Our emotionally-intense and creatively gifted fellow human beings are much like the metaphorical cacti standing out amongst the desert of humanity. As a society, we seem to fear, feel threatened by, be suspicious of, or jealous of others who stand out among us. Whether their differences be superior intelligence, physical or mental challenges, sexual orientation, religious differences, political differences, or cultural differences, we seem to want to just spurn anything that does not fit inside our common desert, our own little box of normal. One such group whose differences we often have biases against are the highly-creative, emotionally-intense gifted individuals. We seem to distrust their unique abilities, and we also often, out of jealousy, cast stones at these individuals who seem to stand taller, seem wiser, are more creative, or rise above our own intellect, skills and capabilities. We also know this phenomena as the tall poppy syndrome.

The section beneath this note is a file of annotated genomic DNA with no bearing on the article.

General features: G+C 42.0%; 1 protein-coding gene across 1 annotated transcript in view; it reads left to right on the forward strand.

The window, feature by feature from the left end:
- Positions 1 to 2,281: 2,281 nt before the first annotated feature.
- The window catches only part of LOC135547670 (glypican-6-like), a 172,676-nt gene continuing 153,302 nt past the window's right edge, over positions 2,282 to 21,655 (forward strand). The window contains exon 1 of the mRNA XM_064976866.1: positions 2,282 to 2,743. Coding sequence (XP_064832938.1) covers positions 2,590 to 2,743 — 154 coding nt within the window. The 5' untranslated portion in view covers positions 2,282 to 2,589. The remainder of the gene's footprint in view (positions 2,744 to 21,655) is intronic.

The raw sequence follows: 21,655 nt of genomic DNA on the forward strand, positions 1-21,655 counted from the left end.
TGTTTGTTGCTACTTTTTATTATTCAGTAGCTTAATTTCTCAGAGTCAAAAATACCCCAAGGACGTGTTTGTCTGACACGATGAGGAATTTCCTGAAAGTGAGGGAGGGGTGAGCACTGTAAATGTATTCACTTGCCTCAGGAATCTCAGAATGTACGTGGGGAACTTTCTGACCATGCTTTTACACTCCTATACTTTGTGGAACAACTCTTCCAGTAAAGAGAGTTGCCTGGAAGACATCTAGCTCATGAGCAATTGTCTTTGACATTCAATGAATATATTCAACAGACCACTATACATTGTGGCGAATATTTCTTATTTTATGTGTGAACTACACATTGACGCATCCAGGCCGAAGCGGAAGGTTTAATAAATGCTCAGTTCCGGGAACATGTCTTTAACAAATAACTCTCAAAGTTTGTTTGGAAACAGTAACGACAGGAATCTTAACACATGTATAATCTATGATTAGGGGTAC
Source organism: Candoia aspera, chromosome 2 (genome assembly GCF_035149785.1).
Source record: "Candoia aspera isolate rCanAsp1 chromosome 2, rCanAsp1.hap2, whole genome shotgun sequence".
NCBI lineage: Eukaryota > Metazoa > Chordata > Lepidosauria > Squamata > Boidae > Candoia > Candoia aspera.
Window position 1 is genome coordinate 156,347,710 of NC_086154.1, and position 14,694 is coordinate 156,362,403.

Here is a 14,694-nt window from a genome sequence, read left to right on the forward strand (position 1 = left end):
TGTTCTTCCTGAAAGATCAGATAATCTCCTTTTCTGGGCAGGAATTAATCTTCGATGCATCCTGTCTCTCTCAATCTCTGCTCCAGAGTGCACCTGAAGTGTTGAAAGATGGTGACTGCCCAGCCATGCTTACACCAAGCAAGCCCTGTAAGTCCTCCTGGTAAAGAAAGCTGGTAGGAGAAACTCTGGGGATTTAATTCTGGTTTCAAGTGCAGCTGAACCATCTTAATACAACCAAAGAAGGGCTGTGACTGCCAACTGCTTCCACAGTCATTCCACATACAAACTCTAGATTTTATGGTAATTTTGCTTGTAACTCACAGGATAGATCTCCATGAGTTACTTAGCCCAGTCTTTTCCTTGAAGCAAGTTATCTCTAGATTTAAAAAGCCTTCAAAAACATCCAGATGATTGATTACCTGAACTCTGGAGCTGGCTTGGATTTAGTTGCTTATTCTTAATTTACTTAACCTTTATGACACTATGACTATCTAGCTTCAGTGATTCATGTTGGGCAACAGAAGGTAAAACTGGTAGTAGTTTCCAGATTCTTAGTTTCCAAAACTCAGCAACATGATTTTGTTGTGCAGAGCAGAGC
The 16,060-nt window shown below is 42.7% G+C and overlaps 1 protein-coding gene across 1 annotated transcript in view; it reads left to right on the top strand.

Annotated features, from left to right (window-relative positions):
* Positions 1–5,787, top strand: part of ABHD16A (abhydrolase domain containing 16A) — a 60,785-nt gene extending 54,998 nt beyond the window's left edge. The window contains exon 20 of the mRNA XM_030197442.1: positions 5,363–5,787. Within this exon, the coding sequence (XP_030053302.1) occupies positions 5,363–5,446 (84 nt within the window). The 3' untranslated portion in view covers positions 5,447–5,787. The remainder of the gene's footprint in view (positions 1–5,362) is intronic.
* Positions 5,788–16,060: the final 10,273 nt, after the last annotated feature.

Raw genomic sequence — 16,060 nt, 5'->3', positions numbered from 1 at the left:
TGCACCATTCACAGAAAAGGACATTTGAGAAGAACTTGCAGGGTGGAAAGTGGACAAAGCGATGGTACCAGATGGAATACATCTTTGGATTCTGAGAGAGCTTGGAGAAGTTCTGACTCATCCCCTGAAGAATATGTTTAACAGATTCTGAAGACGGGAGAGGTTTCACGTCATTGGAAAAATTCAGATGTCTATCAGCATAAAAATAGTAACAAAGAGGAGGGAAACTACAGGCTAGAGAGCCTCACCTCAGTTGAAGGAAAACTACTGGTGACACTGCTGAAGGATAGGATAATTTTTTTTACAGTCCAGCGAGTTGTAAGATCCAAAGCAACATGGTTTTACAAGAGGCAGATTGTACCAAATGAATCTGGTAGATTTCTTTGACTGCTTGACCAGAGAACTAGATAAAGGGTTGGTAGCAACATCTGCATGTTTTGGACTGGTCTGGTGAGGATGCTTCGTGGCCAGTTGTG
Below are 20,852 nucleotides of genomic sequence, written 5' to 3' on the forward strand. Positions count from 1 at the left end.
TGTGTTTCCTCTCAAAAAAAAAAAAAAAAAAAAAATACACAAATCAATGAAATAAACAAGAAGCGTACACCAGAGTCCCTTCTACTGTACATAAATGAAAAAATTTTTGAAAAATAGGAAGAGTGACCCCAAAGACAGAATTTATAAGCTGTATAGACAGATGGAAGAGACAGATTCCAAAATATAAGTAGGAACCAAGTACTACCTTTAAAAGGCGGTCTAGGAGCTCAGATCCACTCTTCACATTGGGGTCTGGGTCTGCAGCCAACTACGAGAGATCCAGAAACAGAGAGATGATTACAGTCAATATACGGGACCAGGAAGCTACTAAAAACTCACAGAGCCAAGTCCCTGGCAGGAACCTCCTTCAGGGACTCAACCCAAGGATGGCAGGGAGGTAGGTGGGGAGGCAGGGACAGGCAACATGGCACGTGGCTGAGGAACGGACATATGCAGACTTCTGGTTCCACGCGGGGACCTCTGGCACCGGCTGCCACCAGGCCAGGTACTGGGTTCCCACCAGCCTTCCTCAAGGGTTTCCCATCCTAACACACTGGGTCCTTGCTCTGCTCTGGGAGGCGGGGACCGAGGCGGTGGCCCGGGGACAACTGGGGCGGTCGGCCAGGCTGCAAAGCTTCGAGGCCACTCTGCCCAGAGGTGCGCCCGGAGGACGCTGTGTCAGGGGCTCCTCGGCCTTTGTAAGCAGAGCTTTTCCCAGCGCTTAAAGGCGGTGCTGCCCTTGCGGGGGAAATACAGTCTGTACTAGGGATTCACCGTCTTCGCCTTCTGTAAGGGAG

My oldest son is a gifted artist who started drawing with a passion when he was two years old. In second grade, he entered the yearly poster contest hosted by our local public library during National Library Week. He submitted his poster to his school who in turn sent it on to the public library for judging. A few days later, the school called to let me know that they had received a call from the library questioning whether or not my son had actually drawn his poster by himself. The school confirmed that in fact he had, having seen his work many times before, but the school called me just to verify that it was his original work. Understandable, but an example of the common human reaction to something that stands out from the ordinary. Did every child who submitted a poster get a call to authenticate their art? I understand totally their need to confirm that my son’s poster was his original work, but it was the initial doubt, the suspicion that the poster was not the work of my son, and I needed to verify that my son had indeed drawn the poster himself.